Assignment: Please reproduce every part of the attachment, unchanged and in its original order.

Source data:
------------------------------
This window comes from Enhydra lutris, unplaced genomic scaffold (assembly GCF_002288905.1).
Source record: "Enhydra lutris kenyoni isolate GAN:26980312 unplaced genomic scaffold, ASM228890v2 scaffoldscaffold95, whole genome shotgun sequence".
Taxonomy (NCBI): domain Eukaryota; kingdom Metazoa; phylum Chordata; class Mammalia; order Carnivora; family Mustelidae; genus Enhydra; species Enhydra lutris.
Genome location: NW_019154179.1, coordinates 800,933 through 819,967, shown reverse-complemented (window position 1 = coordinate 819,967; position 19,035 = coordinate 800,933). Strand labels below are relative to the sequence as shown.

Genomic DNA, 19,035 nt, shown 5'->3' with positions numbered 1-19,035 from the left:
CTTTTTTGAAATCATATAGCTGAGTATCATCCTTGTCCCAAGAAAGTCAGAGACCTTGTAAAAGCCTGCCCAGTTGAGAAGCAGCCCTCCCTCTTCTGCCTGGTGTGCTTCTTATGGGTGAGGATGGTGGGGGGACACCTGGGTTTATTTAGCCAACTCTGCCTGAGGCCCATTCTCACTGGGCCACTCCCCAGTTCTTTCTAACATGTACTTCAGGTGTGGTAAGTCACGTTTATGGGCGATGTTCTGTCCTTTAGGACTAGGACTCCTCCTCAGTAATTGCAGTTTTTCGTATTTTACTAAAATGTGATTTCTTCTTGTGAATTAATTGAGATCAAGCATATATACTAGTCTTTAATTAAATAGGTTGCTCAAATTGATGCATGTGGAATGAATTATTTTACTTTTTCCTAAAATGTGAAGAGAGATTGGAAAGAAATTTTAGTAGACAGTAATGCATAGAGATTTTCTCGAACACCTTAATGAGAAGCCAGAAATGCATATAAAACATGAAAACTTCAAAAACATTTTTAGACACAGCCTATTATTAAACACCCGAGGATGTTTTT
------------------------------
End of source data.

This window comes from Enhydra lutris, unplaced genomic scaffold (assembly GCF_002288905.1).
Source record: "Enhydra lutris kenyoni isolate GAN:26980312 unplaced genomic scaffold, ASM228890v2 scaffoldscaffold95, whole genome shotgun sequence".
Taxonomy (NCBI): domain Eukaryota; kingdom Metazoa; phylum Chordata; class Mammalia; order Carnivora; family Mustelidae; genus Enhydra; species Enhydra lutris.
Genome location: NW_019154179.1, coordinates 800,933 through 819,967, shown reverse-complemented (window position 1 = coordinate 819,967; position 19,035 = coordinate 800,933). Strand labels below are relative to the sequence as shown.

Genomic DNA, 19,035 nt, shown 5'->3' with positions numbered 1-19,035 from the left:
CTTTTTTGAAATCATATAGCTGAGTATCATCCTTGTCCCAAGAAAGTCAGAGACCTTGTAAAAGCCTGCCCAGTTGAGAAGCAGCCCTCCCTCTTCTGCCTGGTGTGCTTCTTATGGGTGAGGATGGTGGGGGGACACCTGGGTTTATTTAGCCAACTCTGCCTGAGGCCCATTCTCACTGGGCCACTCCCCAGTTCTTTCTAACATGTACTTCAGGTGTGGTAAGTCACGTTTATGGGCGATGTTCTGTCCTTTAGGACTAGGACTCCTCCTCAGTAATTGCAGTTTTTCGTATTTTACTAAAATGTGATTTCTTCTTGTGAATTAATTGAGATCAAGCATATATACTAGTCTTTAATTAAATAGGTTGCTCAAATTGATGCATGTGGAATGAATTATTTTACTTTTTCCTAAAATGTGAAGAGAGATTGGAAAGAAATTTTAGTAGACAGTAATGCATAGAGATTTTCTCGAACACCTTAATGAGAAGCCAGAAATGCATATAAAACATGAAAACTTCAAAAACATTTTTAGACACAGCCTATTATTAAACACCCGAGGATGTTTTT